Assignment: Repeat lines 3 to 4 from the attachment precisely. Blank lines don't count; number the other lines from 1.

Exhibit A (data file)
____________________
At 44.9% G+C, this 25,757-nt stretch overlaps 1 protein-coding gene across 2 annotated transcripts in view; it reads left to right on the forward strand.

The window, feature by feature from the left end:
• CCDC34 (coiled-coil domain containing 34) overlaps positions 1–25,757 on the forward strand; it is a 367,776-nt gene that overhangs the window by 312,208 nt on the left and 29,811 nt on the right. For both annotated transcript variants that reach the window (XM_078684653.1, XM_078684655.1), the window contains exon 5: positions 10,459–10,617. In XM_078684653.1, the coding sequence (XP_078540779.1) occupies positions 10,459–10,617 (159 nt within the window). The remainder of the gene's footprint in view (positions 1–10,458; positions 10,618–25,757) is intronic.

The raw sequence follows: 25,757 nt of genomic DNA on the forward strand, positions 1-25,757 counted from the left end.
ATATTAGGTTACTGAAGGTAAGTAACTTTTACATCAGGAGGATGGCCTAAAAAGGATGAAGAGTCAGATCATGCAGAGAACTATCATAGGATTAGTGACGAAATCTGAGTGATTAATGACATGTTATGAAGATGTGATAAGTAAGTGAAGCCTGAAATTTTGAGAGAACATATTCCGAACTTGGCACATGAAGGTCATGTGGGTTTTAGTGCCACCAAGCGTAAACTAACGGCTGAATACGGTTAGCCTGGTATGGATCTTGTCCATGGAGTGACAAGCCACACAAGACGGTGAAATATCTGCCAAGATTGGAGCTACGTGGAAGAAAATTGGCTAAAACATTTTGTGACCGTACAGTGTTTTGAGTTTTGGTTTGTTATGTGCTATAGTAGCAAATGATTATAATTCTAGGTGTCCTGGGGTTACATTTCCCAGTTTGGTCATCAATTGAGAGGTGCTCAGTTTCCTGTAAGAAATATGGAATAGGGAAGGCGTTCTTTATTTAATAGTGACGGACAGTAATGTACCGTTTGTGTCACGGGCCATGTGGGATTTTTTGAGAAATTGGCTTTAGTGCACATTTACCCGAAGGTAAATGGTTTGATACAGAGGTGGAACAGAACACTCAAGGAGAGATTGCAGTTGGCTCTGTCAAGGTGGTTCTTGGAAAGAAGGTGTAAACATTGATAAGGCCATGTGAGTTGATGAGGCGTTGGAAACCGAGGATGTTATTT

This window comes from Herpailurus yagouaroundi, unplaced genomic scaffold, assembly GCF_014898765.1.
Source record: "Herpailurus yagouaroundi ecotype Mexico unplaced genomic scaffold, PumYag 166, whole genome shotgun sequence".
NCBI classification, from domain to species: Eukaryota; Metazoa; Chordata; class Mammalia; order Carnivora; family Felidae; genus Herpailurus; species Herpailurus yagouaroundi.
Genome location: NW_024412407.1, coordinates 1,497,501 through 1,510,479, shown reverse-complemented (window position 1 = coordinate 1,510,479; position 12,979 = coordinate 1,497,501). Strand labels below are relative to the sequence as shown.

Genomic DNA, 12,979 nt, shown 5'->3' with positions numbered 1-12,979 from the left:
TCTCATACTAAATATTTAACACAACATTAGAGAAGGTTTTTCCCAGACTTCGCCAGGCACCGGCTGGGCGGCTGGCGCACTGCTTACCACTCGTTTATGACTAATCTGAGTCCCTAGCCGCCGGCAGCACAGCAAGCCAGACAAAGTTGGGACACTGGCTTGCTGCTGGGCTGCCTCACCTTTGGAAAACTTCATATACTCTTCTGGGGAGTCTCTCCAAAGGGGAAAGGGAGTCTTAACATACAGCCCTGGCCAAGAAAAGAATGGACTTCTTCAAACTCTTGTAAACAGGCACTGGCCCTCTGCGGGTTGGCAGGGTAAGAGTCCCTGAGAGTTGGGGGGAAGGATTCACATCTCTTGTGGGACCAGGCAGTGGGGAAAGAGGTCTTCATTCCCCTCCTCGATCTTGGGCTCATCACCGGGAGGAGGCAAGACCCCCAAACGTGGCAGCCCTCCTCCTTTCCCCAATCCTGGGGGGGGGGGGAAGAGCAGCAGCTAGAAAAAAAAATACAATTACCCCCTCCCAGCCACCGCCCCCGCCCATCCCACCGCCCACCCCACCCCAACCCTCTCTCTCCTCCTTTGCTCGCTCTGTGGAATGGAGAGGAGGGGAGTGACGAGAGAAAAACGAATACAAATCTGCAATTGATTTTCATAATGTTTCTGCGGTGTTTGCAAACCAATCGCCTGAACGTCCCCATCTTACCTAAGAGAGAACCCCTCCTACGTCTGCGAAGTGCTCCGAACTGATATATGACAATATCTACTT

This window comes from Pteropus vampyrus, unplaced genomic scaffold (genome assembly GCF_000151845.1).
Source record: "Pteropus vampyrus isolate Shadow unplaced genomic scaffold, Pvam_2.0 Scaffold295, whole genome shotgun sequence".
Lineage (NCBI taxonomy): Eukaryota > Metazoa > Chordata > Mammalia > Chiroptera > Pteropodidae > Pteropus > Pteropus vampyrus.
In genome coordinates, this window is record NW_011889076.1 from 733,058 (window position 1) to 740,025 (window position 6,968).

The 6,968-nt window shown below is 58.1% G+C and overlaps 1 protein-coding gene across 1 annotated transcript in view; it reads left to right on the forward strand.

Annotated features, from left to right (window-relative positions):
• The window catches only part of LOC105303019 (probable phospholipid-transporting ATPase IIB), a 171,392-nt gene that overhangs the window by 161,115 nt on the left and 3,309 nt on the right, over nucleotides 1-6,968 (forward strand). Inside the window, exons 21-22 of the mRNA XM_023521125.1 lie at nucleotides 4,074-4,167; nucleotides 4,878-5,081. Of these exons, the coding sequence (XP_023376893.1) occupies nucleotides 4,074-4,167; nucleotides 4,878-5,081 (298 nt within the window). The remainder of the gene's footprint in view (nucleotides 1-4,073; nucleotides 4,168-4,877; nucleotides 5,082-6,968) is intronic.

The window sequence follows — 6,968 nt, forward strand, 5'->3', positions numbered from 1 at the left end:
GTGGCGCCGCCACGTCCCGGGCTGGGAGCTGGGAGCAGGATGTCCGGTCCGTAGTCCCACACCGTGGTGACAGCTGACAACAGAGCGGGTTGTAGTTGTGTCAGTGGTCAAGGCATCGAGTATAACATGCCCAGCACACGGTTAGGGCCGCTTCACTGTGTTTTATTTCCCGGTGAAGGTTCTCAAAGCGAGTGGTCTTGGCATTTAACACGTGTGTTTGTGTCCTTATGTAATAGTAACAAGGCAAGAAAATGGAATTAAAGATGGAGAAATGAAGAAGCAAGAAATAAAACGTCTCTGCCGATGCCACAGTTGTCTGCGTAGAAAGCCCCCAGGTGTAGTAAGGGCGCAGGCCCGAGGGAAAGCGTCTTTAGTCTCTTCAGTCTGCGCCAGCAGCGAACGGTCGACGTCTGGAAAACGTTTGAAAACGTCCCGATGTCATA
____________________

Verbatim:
• CCDC34 (coiled-coil domain containing 34) overlaps positions 1–25,757 on the forward strand; it is a 367,776-nt gene that overhangs the window by 312,208 nt on the left and 29,811 nt on the right. For both annotated transcript variants that reach the window (XM_078684653.1, XM_078684655.1), the window contains exon 5: positions 10,459–10,617. In XM_078684653.1, the coding sequence (XP_078540779.1) occupies positions 10,459–10,617 (159 nt within the window). The remainder of the gene's footprint in view (positions 1–10,458; positions 10,618–25,757) is intronic.

The raw sequence follows: 25,757 nt of genomic DNA on the forward strand, positions 1-25,757 counted from the left end.